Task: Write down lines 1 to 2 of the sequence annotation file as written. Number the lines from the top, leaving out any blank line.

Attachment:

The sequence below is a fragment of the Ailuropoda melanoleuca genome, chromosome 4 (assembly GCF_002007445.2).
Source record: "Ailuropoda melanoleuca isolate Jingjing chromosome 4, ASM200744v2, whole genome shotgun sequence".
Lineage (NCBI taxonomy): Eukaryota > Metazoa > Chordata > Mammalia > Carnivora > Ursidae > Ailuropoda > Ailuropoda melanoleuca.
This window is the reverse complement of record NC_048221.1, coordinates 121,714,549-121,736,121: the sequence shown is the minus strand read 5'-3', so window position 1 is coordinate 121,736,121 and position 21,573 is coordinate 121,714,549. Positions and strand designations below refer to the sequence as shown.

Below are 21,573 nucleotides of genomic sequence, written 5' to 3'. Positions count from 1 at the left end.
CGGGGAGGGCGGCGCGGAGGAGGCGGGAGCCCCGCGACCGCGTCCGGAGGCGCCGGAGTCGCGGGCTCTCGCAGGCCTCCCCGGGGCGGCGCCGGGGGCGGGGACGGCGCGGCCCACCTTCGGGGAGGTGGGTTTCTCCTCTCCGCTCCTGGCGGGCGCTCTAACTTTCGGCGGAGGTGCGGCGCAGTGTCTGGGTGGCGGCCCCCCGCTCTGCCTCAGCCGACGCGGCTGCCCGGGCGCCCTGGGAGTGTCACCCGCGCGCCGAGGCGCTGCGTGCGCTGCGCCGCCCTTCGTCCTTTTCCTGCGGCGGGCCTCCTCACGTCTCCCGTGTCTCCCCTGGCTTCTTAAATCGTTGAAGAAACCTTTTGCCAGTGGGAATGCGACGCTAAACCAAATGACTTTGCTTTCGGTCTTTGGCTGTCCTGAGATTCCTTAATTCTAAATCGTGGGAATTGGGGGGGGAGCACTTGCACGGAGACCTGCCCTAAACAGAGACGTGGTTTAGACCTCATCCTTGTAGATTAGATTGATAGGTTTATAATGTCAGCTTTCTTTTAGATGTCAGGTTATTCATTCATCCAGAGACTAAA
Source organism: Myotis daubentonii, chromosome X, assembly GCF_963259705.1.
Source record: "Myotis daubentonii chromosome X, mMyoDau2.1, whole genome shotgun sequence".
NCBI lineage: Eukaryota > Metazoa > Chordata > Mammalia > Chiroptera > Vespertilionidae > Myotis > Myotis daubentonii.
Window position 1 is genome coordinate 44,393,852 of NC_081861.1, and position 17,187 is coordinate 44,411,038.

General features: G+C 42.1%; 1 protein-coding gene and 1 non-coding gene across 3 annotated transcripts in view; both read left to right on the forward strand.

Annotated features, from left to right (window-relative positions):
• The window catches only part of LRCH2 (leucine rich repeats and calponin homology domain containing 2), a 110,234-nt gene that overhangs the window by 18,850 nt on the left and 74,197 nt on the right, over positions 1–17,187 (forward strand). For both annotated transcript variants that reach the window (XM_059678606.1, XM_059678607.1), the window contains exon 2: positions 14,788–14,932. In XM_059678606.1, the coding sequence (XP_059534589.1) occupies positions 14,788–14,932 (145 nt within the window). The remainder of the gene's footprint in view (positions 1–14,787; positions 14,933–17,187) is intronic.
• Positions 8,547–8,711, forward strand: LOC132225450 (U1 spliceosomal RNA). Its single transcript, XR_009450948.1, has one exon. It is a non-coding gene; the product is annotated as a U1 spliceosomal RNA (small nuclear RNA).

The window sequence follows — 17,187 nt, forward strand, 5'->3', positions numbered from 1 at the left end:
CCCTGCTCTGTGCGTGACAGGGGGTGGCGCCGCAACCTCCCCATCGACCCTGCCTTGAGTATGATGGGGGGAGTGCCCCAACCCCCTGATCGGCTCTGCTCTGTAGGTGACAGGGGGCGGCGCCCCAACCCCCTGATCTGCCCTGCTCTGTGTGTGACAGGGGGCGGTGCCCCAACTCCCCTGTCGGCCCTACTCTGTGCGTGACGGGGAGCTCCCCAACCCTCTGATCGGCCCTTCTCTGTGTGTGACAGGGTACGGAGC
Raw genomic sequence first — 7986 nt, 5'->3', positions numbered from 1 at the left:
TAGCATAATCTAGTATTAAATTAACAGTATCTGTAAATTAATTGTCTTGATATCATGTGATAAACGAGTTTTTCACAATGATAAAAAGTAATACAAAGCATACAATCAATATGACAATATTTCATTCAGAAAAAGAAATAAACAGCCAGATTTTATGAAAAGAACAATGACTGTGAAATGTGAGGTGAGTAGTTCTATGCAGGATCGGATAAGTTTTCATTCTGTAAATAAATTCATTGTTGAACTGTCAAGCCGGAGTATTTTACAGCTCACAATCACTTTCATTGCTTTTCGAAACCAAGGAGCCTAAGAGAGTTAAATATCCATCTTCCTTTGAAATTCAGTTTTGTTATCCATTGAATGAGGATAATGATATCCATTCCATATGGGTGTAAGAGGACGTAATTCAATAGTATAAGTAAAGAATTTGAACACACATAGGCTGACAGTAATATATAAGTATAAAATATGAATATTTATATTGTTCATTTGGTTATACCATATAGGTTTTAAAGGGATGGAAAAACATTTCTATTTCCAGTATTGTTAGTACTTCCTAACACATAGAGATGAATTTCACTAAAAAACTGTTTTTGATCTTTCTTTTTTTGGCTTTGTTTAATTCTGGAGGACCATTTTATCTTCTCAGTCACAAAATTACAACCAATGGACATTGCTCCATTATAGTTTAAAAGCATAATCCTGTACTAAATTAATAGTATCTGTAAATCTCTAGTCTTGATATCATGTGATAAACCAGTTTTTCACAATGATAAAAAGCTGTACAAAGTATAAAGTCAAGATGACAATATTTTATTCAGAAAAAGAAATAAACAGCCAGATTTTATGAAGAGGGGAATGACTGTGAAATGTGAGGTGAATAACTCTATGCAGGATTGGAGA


The sequence below is a fragment of the Ailuropoda melanoleuca genome, chromosome 4 (assembly GCF_002007445.2).
Source record: "Ailuropoda melanoleuca isolate Jingjing chromosome 4, ASM200744v2, whole genome shotgun sequence".